• Gaia GPS: The Ultimate Beginner's Guide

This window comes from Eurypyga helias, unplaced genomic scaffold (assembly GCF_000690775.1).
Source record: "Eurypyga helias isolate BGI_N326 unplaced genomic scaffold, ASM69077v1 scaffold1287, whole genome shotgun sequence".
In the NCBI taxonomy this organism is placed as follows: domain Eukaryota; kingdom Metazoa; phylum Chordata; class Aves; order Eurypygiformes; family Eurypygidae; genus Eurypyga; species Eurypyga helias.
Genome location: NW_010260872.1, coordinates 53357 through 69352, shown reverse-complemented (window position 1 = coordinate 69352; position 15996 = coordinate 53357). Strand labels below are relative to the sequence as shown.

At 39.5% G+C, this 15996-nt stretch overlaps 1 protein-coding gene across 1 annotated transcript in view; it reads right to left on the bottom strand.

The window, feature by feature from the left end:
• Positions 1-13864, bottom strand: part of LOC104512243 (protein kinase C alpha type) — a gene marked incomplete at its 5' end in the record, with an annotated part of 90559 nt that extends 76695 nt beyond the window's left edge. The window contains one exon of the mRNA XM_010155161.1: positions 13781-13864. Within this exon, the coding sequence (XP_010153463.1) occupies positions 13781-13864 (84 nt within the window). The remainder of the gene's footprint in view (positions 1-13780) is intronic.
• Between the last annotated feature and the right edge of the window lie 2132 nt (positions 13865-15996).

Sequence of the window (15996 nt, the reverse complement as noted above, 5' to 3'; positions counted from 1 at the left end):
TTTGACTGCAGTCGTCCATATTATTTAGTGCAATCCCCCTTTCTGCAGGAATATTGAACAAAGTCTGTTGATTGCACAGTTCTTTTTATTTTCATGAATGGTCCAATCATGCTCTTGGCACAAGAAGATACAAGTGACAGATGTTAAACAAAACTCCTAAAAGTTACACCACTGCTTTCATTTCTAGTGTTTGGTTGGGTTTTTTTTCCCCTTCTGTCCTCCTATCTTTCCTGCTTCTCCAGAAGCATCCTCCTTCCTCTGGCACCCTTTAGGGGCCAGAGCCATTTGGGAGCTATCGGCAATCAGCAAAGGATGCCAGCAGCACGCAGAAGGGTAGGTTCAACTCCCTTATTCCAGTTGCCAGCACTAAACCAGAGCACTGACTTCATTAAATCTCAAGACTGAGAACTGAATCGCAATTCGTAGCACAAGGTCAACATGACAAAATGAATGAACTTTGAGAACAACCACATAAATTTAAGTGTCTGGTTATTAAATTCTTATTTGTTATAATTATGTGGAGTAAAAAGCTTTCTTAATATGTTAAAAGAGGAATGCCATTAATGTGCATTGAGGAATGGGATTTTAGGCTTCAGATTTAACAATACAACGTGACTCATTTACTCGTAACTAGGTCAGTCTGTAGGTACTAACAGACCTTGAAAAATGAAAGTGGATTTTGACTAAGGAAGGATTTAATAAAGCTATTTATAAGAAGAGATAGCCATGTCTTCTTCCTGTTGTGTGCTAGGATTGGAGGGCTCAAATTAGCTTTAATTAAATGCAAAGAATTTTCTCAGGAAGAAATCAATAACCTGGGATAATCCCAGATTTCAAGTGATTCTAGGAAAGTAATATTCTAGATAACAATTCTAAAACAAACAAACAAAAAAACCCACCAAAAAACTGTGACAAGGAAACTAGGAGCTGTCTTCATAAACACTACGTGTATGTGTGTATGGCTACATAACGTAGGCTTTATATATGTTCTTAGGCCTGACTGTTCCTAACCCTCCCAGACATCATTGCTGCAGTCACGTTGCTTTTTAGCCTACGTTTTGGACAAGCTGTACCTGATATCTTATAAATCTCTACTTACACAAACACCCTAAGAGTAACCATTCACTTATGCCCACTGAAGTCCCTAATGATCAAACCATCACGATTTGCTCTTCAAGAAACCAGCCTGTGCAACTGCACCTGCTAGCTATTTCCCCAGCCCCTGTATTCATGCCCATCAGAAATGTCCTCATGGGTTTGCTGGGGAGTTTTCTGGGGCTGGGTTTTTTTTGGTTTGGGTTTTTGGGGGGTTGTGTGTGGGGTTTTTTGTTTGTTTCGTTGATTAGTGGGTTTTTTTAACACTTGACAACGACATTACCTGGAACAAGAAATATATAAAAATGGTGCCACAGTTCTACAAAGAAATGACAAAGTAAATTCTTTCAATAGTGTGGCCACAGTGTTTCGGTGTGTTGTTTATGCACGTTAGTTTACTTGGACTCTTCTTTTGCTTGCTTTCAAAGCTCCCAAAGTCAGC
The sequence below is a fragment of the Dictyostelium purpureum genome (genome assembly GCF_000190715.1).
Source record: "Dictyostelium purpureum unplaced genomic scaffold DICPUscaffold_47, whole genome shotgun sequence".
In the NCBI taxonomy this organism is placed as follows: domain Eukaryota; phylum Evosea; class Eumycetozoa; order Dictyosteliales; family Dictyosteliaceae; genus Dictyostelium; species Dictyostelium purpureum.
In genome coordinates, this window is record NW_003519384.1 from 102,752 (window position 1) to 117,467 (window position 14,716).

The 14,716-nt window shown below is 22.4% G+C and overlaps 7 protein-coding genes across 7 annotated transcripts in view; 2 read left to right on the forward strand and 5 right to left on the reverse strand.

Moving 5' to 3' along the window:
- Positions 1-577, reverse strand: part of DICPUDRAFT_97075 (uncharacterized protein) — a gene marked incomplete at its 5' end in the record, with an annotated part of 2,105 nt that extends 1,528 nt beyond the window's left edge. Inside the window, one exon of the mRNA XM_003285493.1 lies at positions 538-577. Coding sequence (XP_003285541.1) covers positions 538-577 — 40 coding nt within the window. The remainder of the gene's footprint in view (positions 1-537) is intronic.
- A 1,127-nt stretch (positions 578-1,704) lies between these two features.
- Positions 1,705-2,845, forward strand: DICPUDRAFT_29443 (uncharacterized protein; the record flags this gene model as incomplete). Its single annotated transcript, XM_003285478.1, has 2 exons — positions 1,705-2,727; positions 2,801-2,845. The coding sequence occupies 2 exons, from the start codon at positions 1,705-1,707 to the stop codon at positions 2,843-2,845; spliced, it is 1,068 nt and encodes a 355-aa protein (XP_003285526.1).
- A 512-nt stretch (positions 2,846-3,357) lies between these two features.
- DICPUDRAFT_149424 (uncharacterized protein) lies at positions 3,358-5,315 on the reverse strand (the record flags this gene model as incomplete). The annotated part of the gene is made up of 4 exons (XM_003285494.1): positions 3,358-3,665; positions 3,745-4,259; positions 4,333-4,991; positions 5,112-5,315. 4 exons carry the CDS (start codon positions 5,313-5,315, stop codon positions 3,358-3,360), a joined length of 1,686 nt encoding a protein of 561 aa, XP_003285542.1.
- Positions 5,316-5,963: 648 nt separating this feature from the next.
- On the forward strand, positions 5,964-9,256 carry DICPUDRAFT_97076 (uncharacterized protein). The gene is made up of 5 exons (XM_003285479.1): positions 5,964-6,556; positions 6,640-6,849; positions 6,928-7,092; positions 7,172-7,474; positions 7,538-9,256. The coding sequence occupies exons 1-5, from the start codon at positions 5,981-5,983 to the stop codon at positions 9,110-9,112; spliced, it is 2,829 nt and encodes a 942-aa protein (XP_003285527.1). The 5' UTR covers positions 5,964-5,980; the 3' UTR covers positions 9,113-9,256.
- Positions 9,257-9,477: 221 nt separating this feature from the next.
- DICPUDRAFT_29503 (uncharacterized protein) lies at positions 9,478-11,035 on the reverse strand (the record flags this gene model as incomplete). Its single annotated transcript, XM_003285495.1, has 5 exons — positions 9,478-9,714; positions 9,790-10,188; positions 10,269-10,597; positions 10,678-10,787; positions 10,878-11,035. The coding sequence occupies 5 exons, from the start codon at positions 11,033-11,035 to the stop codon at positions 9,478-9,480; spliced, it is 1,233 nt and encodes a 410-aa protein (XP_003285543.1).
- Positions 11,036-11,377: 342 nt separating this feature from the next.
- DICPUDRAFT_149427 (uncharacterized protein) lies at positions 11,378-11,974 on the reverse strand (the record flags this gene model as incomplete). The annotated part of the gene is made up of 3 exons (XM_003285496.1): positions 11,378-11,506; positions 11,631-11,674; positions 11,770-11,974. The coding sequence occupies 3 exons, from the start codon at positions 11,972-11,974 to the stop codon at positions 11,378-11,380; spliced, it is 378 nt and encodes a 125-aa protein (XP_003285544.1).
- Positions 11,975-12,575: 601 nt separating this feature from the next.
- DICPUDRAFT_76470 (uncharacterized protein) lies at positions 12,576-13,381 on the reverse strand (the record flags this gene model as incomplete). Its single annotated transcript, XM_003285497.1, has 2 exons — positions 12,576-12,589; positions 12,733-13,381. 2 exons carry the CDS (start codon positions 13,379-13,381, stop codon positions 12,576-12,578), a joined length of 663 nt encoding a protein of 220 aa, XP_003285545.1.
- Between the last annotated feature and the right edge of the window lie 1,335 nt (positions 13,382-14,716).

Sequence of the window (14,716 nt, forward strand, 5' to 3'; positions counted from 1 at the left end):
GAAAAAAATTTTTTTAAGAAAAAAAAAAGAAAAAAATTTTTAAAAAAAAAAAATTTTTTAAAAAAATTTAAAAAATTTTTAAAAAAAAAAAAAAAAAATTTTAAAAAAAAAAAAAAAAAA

Ahemmm, Get The App The Gaia GPS app has been my go-to mapping source for three years now. Our first tip is simple: get it. I've been overlanding and exploring in a Jeep since 2005 and I've had just about every type of route-finding device out there. Starting from hand-held and mounted GPS units from Magellan to Garmin and even a Lowrance Chart Plotter for a short while. I have multiple mapping apps on my iPhone for overlanding and mountain biking. These include Gaia, of course, but also Trailforks, LeadNav, Polaris, AllTrails, Geocaching, and MTB Project. The one I always return to is Gaia GPS when the plan is to explore. Wanna know why? Read on to find out ~ Incredible Platform Gaia is designed to work with your smartphone, in this case my iPhone, and with the GPS hardware and software getting better, it makes little sense for me to invest in a secondary device. Your smartphone is essentially a GPS, without dropping more money on a separate device. Now, Google Maps serves me well to get to more obvious locations, but once we get off-grid I lean on the Gaia app. I downloaded it onto my iPad Mini and once logged into my account and sync'd, all of my information is right there. The iPad is older and I deleted the majority of apps that were on it. It's now a dedicated platform, mostly for Gaia, and when mounted on to my BulletPoint hardware it's incredibly functional. Since the iPad is wifi only I bought a Dual Universal GPS Receiver and it integrates with the iPad perfectly even showing on the GPS receiver app how many satellites I'm connected with. Navigation When planning a route or wanting to see something you can manually insert a waypoint and save it. If I want to explore an area I'll open Gaia and Google Earth, both on my laptop and drop waypoints at all of the spots I want to stop at or potential places to camp. Google Earth has more clarity when zooming in and I'll use it to identify existing camping locations or routes, then drop a waypoint. I'll copy the lat/long from Google Earth, paste into Gaia, and then save it. Say your buddy sends you a lat/long of where he is set up to camp. You simply copy/paste the coordinates into the Gaia search bar and the waypoint icon will show you on the map where it's at. Tap "Route To" and you have turn-by-turn directions. To the left is the end result of a recent excursion I recorded. I had specific routes but we did not use all of them. No extra chargers Purchasing a secondary unit requires bringing along that devices charging cord. Since I already keep multiple iPhone charging cables in my vehicle I'm already prep'd the next time I head out. Laptop integration A big feature I like; I can plan routes and set waypoints from my laptop by logging into my account. At 55 years old the thought of trying to build a route from my phone or iPad is painful. I know kids today can do everything on their devices. Not me. I like the larger screen, real mouse, and real keyboard! You sync your phone and your plans drop to your device. Sharing info from secondary devices (Dedicated GPS units) To sync your trip in Gaia go to your settings, tap on your account, and tap on the sync button, that's it. You can do that with secondary devices but I had trouble then sharing plans with others who didn't have, say, the Garmin app. Maybe that's been remedied, but I'll never know. When the route is planned I download the area and share it with the guys. Search and Save Routes You can easily search for individual destinations, tracks, roads, trails, waypoints, etc. and save them. Once you have saved an item you can access it from your saved items. Once you've completed a trip or visited a particular waypoint, toggle the "eye" feature and it is then hidden from the main map. You can avoid having potentially hundreds of waypoints and routes clogging your view as you plan another trip. Upgrade Options You can use the app free, or, as I did, upgrade to the Premium version. The best part of this feature is you now have over 20 different maps and layers you can apply while setting their transparency. In other words, how much you want them to "show" on your device. To the bottom, left is a photo of the different overlays you have access to with the Premium version. A Mildly Challenging Learning Curve In other words, you have to use it to learn it. It's not Google Maps where you put in an address and your phone tells you where to turn. You have to actively engage the app with planning, dropping waypoints, creating routes, etc and learning the minutia of this platform. Battery life Since you will be using your smartphone more, its battery will drain much faster than sending a few texts. You should make sure that your smartphone is weatherproof and shockproof with a good case since you will be using it more. Privacy Let's say your driving along on a remote forest road. On Gaia you see a "road" and it looks like it takes you to a potentially great camping spot. On your Gaia map you see that the road is approaching and you take it. The Grid feature on the app shows it to be about 1.5 miles to the end. The track hasn't been used in some time and the grass is starting to cover it. But, at the end, you encounter an epic viewpoint with a fine fire ring that is already built, great cover from the elements, and several slightly used camping areas. What the hell? This is exactly what happened to us and we spent two nights there. And with the waypoint/track set to "Private", no one else will find it. That is, unless they really look for it! In the pic to the right you will see the Privacy setting at the bottom. Offline Use If you are worried about your mobile network coverage or data use, simply download a section or sections of a map and use it offline. You can download up to 10,000 tiles. Below is an example of the window showing download status. Route/Waypoint Finding Tip When I know an area I want to check out I'll start dropping waypoints such as great viewspots, potential camping spots, checkpoints and other points of interest. When I get into the nitty-gritty I'll have Google Maps and Google Earth open and will use both to check routes and camping spots. Google Earth seems to be clearer when zooming in so I'll use all three as I plan a trip. Gaia Wrapup There is so much that Gaia GPS offers. And not just for the overlander, but the hiker, biker, or any other activity where you cover a remote distance and need help. And what's not to like. The app is free and the entry version is free. Geez! It's at least worth a look! Thanks for the read and we look forward to seeing you, "out there"! 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